Inverkeithing's Mercat Cross to be conserved and moved

This article is more than 3 years old

Photograph of Mercat crossWork is continuing behind the scenes on Inverkeithing’s Heritage Regeneration Project despite the current lockdown. A major step forward has been made in improving the streetscape. Plans to conserve and move the Mercat Cross into the heart of the town were granted planning and listed building consent in April.

The heritage focus of the project will help reinforce the town’s historical identity and develop its visitor potential. Inverkeithing’s Mercat Cross is one of the oldest in Scotland. The main column and coats of arms are believed to date from 1398. It will be restored and moved from Bank Street into a more prominent position in the Market Square.

Working with local schools, a time capsule will be created and buried beneath this symbol of the town’s heritage as part of the project’s packed Activity Programme.

Emma Griffiths, Project Training and Development Officer said  “Local primary pupils are lucky with their town’s amazing heritage, and are already really excited about making their own history to go into the time capsule”

This and the rest of the planned public realm uplift is part of a five-year programme of heritage themed investment in the town, 2019-2024. Generous awards from the National Lottery Heritage Fund Scotland, Historic Environment Scotland Conservation Area Regeneration Scheme (CARS), along with Fife Council money and other funding, make up the ring-fenced regeneration package of £3.6 million.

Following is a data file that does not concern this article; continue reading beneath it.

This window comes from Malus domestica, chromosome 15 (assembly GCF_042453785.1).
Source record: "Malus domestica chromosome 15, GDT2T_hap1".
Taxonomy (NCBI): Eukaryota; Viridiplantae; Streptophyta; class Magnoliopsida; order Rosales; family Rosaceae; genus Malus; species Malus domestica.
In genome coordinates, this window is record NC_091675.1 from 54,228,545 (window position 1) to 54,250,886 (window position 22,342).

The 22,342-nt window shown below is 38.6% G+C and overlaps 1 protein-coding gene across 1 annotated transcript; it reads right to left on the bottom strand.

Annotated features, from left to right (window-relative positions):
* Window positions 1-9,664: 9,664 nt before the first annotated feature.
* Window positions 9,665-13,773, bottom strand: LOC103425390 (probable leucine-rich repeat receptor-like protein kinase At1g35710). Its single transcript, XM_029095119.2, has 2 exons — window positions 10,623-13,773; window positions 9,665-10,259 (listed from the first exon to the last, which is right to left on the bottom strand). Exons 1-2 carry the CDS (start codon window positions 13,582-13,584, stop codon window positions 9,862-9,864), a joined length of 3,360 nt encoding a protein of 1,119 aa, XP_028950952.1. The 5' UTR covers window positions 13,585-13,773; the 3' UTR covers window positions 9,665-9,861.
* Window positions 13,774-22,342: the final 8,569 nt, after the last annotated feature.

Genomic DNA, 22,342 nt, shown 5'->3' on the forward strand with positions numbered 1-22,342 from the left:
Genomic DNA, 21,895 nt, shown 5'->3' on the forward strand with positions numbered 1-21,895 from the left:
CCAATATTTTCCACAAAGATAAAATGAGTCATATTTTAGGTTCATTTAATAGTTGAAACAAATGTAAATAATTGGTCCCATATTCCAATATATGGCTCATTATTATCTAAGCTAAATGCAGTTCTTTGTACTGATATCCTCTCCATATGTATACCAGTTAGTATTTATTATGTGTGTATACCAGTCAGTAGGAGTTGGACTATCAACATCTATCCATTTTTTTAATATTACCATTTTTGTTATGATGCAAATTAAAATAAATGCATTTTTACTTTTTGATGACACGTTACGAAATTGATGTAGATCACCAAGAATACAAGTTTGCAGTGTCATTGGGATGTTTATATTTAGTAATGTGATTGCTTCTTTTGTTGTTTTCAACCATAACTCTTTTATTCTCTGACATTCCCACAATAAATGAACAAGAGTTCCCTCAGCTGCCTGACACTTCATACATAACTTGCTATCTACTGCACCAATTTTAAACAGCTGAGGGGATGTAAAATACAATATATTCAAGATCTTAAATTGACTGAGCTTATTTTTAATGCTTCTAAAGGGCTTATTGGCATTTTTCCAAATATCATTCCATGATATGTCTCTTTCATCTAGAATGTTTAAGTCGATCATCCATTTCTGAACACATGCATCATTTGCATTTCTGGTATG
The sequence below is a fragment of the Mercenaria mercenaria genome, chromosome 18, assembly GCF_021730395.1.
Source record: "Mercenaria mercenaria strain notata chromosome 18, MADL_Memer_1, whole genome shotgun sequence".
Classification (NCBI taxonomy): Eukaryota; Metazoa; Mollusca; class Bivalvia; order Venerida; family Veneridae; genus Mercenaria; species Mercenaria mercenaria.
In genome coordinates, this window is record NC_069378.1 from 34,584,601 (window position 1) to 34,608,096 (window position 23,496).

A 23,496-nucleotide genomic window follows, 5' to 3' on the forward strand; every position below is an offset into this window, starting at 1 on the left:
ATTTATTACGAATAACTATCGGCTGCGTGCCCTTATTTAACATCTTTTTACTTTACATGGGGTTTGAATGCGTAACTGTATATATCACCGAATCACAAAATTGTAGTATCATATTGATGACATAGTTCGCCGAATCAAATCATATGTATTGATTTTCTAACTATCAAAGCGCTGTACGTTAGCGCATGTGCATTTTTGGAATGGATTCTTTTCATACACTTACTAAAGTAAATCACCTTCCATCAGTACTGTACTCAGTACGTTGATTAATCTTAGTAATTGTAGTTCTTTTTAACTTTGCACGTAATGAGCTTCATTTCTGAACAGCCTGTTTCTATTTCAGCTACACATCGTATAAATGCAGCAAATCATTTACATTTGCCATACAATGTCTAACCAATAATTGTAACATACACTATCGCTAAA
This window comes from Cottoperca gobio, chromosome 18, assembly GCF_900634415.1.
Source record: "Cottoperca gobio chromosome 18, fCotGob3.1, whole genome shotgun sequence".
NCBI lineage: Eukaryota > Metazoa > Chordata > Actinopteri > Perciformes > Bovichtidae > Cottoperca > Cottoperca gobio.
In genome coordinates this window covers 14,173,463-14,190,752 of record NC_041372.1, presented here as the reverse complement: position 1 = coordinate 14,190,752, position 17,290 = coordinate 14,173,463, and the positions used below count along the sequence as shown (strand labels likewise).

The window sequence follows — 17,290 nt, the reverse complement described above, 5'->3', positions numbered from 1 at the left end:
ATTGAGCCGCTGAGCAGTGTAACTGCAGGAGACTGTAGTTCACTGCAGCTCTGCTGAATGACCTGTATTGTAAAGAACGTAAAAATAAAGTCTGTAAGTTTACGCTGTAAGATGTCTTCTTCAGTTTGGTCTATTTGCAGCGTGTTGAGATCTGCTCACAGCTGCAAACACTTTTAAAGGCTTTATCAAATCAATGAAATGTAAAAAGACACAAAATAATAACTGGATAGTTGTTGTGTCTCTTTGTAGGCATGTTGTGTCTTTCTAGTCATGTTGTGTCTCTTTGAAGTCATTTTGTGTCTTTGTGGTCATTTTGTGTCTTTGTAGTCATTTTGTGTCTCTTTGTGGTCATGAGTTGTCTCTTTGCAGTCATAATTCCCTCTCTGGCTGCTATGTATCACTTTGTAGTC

The public realm improvements will account for £1.3 million of this and includes the streetscape surfaces (roads and footways), new seating, street furniture and heritage features. A first phase of work around the Civic Centre, due to be undertaken this summer, has been delayed by the lockdown, but the main phase of public realm uplift focussed on the Market Square, is hopefully still on track to start on site in Summer 2021.

The improvements will make the area more pedestrian and cycle friendly, whilst retaining the current number of car parking spaces through sensitive design. Good quality streetscape materials will enhance the setting of the many listed buildings. The design concepts have taken onboard input from local people at various consultation events in recent years. There will be further opportunity for people to have their say in June and July, once more detailed layouts have been drawn up, and COVID-19 restrictions have eased. 

Councillor Alice McGarry, Area Convenor for the South and West Fife Area Committee said  “The National Lottery and CARS funding will enable major streetscape uplift in the High street and the Market Square, whilst at the same time protecting and enhancing our built heritage. Like many towns today, Inverkeithing has had to contend with a range of negative market forces, like changing shopping habits, likely made worse by the COVIDS-19 crisis. To be resilient the town needs to evolve and improve its offer to attract both locals and visitors. The town’s heritage and history is underplayed, but given its location on the Fife Coastal Path and Pilgrims Way, proximity to the Forth Bridges and Edinburgh, and its major transport links, Inverkeithing has the potential for step change through heritage led regeneration, and these improvements can help that to happen.”

Whilst the public realm works are led by the Council, the entire heritage programme is being delivered by Fife Historic Buildings Trust, on behalf of Fife Council.

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